Large deep slab avalanche triggered remotely. Northeast facing aspect.
snow density changing rapidly during day due to sun making snowpack heavier.
Note: see https://www.flatheadavalanche.org/observation/scary for more details about the avalanche itself.
From a later email by the party:
Our plan was to ski the spur staying out of the open bowl following trees down to knob. We knew we needed to ski one at a time and stay on spur. We pulled skins. I stomped my ski on top of ridge. We heard and felt big whompf w my stomp. Then we heard and saw avalanche below. We backtracked along ridge to lower angle slope w trees. Skied down to look at bottom of debris path...That ski brought us back below the avalanche debris path. We then saw [the forecaster's party] skinning up the debris path about midway....We returned to trailhead parallelling our morning ski track in. Not best terrain for skiing and clearly not our plan for day. Our original plan had been to do a loop from Crystal to Wahoo. We had done that midweek and had some great skiing. We were familiar w the route and objective hazards. Prior to the avalanche Saturday we had not felt any settling skinning in or sounds. I was definitely aware that we had more snow than earlier in the week and as the day progressed was observing how the weight of snow was increasing w air temps and solar radiation. I had also read the FAC bulletin that morning and was aware there was a deeper unstable layer particularly on north faces. In fact, we talked about it while standing on ridgejust before avalanche. Even discussed how far down we might have to dig to find unstable layer. So glad we were cautious w guard up rather than getting lured to charge in to what looked like great powder skiing.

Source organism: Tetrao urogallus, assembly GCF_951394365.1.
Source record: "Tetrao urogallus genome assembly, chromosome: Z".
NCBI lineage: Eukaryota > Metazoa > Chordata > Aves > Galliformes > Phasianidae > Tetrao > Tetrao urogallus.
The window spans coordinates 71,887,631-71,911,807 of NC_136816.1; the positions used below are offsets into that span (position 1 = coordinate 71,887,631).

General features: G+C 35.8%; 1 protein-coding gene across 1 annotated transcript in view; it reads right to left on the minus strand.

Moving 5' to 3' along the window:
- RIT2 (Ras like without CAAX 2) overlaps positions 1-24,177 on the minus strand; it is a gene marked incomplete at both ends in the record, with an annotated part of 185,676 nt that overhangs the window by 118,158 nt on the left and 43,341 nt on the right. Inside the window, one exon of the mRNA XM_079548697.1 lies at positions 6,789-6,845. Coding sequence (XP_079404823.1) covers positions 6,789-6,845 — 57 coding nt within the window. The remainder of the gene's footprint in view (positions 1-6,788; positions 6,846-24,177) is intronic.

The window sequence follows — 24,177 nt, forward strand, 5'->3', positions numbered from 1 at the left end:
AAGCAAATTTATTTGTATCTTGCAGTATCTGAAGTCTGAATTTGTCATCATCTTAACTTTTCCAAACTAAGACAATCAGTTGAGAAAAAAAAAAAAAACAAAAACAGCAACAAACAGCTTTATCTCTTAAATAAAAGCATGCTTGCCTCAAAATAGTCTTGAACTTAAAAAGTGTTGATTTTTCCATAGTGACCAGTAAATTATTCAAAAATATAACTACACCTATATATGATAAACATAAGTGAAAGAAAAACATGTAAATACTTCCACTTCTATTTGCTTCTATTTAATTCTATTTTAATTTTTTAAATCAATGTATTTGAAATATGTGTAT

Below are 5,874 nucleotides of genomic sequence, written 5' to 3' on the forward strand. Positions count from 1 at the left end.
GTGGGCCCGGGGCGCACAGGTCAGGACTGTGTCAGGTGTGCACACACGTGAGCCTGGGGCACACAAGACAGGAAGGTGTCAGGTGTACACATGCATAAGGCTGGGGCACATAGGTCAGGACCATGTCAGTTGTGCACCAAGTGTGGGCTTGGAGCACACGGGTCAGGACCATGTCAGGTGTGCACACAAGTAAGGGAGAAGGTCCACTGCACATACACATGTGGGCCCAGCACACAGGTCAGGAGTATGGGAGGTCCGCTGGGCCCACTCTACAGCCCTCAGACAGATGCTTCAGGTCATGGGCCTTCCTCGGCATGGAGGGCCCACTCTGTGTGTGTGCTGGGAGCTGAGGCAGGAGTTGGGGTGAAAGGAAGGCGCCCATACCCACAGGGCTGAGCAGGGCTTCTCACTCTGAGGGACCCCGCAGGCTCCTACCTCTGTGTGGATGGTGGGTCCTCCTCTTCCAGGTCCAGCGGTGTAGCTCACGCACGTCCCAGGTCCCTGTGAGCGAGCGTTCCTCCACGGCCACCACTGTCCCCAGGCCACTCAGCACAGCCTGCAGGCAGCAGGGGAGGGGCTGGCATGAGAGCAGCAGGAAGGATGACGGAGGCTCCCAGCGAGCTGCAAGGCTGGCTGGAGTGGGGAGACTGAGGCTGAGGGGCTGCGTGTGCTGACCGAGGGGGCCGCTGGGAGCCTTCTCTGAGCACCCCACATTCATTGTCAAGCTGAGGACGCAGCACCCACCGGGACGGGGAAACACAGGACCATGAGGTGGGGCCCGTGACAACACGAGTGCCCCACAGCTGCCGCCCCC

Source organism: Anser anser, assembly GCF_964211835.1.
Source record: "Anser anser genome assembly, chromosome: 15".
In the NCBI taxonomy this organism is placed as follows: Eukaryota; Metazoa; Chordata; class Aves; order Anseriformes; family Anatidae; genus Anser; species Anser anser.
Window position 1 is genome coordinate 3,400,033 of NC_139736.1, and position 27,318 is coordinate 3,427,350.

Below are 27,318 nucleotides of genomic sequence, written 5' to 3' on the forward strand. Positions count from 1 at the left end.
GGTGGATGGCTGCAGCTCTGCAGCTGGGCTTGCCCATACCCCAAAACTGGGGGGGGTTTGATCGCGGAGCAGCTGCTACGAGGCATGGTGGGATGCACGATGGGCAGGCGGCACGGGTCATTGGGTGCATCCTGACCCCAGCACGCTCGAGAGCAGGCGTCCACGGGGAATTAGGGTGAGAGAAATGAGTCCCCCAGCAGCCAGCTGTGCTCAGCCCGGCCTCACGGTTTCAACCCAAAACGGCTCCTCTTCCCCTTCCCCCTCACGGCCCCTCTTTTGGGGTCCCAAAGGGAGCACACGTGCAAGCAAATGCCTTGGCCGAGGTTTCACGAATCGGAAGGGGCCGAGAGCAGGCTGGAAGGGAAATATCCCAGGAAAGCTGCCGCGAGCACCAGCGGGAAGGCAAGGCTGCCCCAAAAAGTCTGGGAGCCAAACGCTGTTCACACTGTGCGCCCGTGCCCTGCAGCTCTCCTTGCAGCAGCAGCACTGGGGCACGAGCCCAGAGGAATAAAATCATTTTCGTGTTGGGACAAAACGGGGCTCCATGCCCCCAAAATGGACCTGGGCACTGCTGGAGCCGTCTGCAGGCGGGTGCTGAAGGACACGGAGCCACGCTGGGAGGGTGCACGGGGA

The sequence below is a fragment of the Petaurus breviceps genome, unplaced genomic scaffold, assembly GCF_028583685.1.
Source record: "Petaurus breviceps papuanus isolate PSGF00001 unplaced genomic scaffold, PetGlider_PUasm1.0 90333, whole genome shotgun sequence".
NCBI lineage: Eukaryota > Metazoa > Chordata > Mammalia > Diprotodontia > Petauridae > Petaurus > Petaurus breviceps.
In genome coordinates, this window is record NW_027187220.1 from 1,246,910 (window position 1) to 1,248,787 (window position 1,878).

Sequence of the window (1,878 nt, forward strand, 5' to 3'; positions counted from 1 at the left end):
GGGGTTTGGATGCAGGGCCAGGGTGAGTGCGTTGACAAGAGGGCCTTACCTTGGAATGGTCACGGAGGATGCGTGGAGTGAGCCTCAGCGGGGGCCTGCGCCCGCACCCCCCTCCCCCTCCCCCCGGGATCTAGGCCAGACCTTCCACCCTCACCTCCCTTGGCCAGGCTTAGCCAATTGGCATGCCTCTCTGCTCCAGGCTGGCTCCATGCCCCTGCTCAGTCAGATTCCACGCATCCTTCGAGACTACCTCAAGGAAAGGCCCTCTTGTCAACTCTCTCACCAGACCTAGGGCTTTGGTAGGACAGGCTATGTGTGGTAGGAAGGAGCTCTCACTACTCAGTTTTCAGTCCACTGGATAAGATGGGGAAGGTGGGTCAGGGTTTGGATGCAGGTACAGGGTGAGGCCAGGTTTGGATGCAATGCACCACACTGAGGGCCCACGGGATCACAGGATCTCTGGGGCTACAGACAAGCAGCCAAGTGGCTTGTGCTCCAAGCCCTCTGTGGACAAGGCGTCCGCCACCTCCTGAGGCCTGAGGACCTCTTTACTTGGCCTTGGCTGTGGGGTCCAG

...We needed to arrive at decision to abandon our route objective prior to avalanche. Lot of research lately on group decisions or lack thereof in backcountry ski accidents. We could have easily fallen into that trap letting a stronger voice keen on completing route objective lure us all into continuing. We did not fall victim to that behavior electing instead to dial it back and use our new data to change our route plan. Great day out and another valuable experience to add to the personal library of self preservation
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